Living with Type 2 diabetes doesn't have to be difficult. Eating right with this condition means understanding the effect foods have on your blood sugar levels so that you can choose foods that won’t spike your blood sugar and avoid those that will. To determine how a food affects blood sugar, or blood glucose levels, a scale known as the glycemic index scale is used. According to the glycemic index scale, sweet potatoes have a moderate impact on blood glucose levels.
Glycemic Index Scale
One way to keep your diabetes in check is to use the glycemic index scale when deciding what to eat. This scale ranks carbohydrates from one to 100 based on how they affect blood sugar levels. Foods with a high glycemic index raise your sugar levels faster than those with a low glycemic index. According to the Mayo Clinic, this scale is beneficial because it may help you lower your blood sugar levels, regulate your blood sugar throughout the course of a day, reduce your dependency on diabetes medication and control your appetite, which may help you lose weight. Some drawbacks of the scale are that it only looks at one food at a time instead of food combinations, doesn’t consider how much you are eating, only includes carbohydrate-containing foods and doesn’t take into account the other nutrients in the food. Speak to your doctor or a dietitian about using the glycemic index scale to help you choose the right foods to control your Type 2 diabetes.
Sweet Potato Values
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A boiled sweet potato has a glycemic index of 44 out of 100, meaning a sweet potato increases your sugar level 44 percent as much as eating the same amount of glucose. This is based on a 150-gram sweet potato. A peeled and fried sweet potato of the same size has a glycemic index of 77, which is not as high as a baked sweet potato, which checks in with a glycemic index of 94.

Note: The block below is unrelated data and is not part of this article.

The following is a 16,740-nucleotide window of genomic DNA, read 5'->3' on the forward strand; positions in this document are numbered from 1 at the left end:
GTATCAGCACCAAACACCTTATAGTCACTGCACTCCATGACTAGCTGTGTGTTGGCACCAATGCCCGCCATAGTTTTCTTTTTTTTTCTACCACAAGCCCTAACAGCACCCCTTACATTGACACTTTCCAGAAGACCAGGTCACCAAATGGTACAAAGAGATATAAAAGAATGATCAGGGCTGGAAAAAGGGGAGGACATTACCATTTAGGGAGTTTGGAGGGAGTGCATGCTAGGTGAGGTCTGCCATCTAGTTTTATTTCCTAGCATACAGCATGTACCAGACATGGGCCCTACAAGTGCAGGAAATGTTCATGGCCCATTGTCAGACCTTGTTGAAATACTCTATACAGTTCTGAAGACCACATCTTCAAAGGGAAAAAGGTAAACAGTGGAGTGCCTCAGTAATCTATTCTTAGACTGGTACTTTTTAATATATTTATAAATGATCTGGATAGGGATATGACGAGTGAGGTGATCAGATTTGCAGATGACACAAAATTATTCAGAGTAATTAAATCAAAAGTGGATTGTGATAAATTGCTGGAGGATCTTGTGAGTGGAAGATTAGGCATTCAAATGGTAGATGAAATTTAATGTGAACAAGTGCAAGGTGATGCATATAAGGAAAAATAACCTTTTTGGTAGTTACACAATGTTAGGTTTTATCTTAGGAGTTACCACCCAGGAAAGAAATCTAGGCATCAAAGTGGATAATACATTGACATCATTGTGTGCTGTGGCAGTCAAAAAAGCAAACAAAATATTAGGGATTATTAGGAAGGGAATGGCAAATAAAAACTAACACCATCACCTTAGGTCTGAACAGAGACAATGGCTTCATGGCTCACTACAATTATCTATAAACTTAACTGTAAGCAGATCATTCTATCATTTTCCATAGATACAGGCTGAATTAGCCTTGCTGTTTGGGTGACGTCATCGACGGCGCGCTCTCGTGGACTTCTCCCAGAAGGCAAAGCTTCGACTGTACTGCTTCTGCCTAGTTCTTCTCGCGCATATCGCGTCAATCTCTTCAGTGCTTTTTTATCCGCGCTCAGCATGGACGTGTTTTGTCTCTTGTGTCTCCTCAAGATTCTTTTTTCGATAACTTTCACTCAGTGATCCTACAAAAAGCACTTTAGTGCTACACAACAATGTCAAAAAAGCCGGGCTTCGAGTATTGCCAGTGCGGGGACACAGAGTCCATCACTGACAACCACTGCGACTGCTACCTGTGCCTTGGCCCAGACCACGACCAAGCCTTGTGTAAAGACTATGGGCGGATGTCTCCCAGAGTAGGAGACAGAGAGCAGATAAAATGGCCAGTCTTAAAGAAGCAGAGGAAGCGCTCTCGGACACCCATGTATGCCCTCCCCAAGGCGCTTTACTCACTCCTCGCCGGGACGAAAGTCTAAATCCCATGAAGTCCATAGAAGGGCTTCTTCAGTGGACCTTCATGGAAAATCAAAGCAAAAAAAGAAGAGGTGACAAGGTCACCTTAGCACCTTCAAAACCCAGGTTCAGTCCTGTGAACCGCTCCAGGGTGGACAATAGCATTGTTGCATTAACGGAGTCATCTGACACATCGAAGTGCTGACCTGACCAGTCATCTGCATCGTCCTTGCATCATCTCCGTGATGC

The way you cook your sweet potatoes impacts their glycemic index. Boil them instead of frying, roasting or baking them. The starch of a boiled sweet potato has the consistency of jelly as it travels through your digestive system, meaning it travels and releases nutrients more slowly than the softer, baked sweet potato. Eat the skin of the sweet potato. The skin contains fiber which slows digestion and prevents blood sugar levels from quickly rising. Don’t overcook sweet potatoes. The more you cook them, the higher the glycemic index.
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Sweet potatoes have a moderate affect on blood sugar levels, but they are still better than other starches, such as white bread and potatoes. Additionally, sweet potatoes are chock full of nutrients, including vitamin A, calcium, iron, potassium, magnesium and fiber. Additionally, a 150-gram sweet potato has 135 calories and no fat. Avoid putting butter, sugar or other high-fat, high-calorie ingredients on them as this will increase the glycemic index. Try a sprinkle of olive oil and cinnamon as a healthier alternative.
Michelle Fisk began writing professionally in 2011. She has been published in the "Physician and Sports Medicine Journal." Her expertise lies in the fields of exercise physiology and nutrition. Fisk holds a Master of Science in kinesiology from Marywood University.